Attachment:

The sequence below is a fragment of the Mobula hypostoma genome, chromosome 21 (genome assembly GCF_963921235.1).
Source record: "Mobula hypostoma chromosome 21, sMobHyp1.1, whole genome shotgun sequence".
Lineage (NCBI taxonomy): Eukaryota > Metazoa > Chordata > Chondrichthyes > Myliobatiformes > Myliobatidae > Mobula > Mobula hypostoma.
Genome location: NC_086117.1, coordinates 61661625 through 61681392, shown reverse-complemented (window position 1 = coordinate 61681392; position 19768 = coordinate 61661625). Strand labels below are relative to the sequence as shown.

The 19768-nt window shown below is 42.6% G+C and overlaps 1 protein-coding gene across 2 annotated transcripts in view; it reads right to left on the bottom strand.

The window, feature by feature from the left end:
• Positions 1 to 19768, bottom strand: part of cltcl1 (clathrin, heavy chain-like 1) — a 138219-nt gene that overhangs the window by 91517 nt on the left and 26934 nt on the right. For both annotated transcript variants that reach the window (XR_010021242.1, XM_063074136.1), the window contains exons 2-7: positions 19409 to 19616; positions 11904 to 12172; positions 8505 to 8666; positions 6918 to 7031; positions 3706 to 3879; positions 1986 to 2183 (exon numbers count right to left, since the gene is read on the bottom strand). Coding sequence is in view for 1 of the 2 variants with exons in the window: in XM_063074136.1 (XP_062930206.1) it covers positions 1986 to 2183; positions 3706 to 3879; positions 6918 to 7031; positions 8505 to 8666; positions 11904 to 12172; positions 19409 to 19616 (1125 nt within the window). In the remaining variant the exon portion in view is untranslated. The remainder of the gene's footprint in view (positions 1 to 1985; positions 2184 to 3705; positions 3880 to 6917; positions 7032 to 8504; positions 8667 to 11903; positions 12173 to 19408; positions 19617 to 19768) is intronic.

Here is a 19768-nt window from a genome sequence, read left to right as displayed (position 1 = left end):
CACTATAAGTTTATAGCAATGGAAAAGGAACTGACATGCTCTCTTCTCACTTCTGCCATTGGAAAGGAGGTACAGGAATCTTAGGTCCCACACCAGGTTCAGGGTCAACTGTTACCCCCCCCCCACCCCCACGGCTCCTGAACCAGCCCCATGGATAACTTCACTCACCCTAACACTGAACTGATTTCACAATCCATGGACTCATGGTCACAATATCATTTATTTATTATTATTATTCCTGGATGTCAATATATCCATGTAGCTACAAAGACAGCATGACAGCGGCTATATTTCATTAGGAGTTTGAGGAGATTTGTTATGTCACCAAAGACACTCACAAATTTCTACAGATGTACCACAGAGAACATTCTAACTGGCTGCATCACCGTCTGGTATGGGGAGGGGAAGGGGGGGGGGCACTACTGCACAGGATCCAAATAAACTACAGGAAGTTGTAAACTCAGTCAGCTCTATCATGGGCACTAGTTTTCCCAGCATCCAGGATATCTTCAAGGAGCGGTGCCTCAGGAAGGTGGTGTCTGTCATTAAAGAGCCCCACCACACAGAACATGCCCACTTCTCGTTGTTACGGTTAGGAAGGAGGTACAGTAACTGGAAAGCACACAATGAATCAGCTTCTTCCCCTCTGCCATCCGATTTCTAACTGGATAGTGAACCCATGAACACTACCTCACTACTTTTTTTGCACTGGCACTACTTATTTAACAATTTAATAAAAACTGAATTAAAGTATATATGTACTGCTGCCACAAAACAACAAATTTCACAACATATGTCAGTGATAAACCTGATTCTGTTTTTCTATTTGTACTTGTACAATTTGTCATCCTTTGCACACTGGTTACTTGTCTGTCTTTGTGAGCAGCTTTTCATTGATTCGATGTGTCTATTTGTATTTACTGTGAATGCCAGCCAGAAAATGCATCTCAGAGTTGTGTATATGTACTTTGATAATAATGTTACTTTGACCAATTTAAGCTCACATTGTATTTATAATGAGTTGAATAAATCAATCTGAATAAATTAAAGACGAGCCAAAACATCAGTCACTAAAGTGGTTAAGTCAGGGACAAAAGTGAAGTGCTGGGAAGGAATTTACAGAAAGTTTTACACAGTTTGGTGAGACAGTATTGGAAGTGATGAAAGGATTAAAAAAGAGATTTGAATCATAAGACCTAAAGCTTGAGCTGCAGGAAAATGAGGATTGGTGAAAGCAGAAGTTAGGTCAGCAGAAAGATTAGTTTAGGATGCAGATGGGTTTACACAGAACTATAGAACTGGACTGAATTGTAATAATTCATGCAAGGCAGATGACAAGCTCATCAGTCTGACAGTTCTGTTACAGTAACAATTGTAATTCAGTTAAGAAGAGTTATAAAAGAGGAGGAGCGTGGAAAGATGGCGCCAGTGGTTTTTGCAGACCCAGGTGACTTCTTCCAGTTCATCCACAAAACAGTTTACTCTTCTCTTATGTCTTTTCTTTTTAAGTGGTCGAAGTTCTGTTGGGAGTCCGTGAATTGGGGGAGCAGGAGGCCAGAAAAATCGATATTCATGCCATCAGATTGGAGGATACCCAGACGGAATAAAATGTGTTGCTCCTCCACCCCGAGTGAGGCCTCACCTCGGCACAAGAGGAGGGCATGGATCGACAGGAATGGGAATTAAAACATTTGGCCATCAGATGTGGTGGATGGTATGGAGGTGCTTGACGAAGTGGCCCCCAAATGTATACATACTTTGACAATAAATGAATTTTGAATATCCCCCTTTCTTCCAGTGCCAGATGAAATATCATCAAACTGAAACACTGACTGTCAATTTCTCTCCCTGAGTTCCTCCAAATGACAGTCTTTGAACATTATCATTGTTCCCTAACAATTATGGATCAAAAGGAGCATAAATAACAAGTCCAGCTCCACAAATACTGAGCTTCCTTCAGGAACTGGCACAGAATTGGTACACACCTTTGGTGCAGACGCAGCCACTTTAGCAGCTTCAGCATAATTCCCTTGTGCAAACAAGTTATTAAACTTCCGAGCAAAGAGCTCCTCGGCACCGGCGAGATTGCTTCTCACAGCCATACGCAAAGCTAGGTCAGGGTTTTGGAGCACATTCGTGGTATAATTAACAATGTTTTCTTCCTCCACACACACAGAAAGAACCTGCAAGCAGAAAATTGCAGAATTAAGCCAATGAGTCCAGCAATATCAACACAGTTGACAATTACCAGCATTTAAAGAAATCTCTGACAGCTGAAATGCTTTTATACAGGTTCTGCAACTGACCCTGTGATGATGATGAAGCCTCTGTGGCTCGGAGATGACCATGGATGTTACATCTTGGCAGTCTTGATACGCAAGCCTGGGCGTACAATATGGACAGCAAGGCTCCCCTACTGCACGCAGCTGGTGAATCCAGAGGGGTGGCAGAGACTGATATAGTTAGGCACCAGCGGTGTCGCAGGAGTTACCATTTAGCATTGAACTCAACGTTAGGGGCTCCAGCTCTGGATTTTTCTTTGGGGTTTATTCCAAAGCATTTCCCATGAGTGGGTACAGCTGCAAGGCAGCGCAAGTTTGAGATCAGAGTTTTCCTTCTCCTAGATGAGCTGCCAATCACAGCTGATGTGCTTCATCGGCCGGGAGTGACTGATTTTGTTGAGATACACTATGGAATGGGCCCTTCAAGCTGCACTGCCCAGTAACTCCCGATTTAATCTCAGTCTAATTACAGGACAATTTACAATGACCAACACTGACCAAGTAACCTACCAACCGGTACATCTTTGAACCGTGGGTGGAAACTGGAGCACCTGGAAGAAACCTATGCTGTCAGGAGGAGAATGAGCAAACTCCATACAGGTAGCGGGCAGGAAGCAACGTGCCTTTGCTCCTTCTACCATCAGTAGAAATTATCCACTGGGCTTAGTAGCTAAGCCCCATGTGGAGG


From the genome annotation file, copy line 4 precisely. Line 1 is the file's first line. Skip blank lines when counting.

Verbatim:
Genome location: NC_086117.1, coordinates 61661625 through 61681392, shown reverse-complemented (window position 1 = coordinate 61681392; position 19768 = coordinate 61661625). Strand labels below are relative to the sequence as shown.